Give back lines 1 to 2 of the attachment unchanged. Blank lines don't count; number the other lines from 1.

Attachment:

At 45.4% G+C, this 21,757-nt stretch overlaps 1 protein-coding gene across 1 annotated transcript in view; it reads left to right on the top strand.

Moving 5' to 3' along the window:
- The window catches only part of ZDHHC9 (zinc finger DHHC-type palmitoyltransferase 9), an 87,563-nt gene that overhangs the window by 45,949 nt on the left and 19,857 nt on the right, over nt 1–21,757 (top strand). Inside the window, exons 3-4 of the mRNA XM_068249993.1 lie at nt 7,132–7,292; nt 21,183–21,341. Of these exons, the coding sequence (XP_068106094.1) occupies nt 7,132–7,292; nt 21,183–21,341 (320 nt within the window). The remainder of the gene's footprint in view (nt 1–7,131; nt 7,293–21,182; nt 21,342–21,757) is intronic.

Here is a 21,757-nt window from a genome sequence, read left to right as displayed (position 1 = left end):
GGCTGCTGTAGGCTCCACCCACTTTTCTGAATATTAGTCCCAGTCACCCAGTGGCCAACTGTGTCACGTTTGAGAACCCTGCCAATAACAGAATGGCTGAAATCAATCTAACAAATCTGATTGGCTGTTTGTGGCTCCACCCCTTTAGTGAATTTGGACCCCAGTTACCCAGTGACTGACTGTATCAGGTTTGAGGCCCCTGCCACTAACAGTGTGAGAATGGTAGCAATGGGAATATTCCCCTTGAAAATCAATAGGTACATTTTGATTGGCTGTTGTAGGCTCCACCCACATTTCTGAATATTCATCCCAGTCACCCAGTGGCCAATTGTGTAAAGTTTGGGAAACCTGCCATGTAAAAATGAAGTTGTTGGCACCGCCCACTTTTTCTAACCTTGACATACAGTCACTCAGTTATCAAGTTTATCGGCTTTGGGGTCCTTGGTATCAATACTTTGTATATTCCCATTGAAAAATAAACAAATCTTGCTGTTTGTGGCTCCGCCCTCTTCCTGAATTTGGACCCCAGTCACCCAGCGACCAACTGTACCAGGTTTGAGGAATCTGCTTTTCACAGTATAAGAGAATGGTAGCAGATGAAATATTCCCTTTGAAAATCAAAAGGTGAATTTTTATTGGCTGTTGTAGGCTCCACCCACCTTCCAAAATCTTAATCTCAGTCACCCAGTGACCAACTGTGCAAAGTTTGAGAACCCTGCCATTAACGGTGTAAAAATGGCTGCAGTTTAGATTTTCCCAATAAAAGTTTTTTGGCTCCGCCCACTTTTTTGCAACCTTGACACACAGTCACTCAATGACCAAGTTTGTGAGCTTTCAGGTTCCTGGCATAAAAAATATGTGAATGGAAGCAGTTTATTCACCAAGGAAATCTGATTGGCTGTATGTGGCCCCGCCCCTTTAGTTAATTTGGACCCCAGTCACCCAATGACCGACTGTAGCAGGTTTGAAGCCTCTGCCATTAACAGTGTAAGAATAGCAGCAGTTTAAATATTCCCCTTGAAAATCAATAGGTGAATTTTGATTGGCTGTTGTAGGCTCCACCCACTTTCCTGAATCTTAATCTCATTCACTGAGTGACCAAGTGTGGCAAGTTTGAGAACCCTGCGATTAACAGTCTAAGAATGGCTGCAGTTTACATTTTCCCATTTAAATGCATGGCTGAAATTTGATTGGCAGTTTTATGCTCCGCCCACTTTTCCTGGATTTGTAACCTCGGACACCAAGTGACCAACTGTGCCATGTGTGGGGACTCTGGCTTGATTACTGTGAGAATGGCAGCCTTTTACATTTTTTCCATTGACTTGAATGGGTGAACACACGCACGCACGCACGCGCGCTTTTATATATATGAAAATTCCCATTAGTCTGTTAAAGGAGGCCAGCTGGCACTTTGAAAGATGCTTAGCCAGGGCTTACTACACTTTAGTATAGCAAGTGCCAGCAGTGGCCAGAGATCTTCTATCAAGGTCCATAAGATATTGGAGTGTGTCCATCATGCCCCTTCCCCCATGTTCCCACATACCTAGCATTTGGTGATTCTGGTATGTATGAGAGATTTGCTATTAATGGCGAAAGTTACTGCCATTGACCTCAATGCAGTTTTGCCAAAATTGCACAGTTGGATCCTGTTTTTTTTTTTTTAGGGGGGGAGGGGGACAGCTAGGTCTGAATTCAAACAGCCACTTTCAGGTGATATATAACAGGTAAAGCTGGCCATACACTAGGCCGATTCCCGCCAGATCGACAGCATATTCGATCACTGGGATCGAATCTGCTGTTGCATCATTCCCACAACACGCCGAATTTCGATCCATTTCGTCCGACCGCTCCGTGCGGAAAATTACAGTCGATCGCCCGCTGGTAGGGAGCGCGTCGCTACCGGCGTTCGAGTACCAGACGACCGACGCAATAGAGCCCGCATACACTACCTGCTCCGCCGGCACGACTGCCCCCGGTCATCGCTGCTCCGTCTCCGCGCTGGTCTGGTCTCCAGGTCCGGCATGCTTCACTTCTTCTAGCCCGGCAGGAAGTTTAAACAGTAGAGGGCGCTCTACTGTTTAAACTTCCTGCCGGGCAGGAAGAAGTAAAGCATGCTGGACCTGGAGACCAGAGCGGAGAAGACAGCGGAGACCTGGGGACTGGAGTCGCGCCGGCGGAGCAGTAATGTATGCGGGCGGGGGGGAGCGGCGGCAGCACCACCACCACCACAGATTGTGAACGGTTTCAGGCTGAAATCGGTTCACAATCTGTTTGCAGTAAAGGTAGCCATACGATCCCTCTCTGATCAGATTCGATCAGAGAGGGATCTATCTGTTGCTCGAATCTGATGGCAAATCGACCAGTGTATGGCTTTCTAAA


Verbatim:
At 45.4% G+C, this 21,757-nt stretch overlaps 1 protein-coding gene across 1 annotated transcript in view; it reads left to right on the top strand.

Moving 5' to 3' along the window: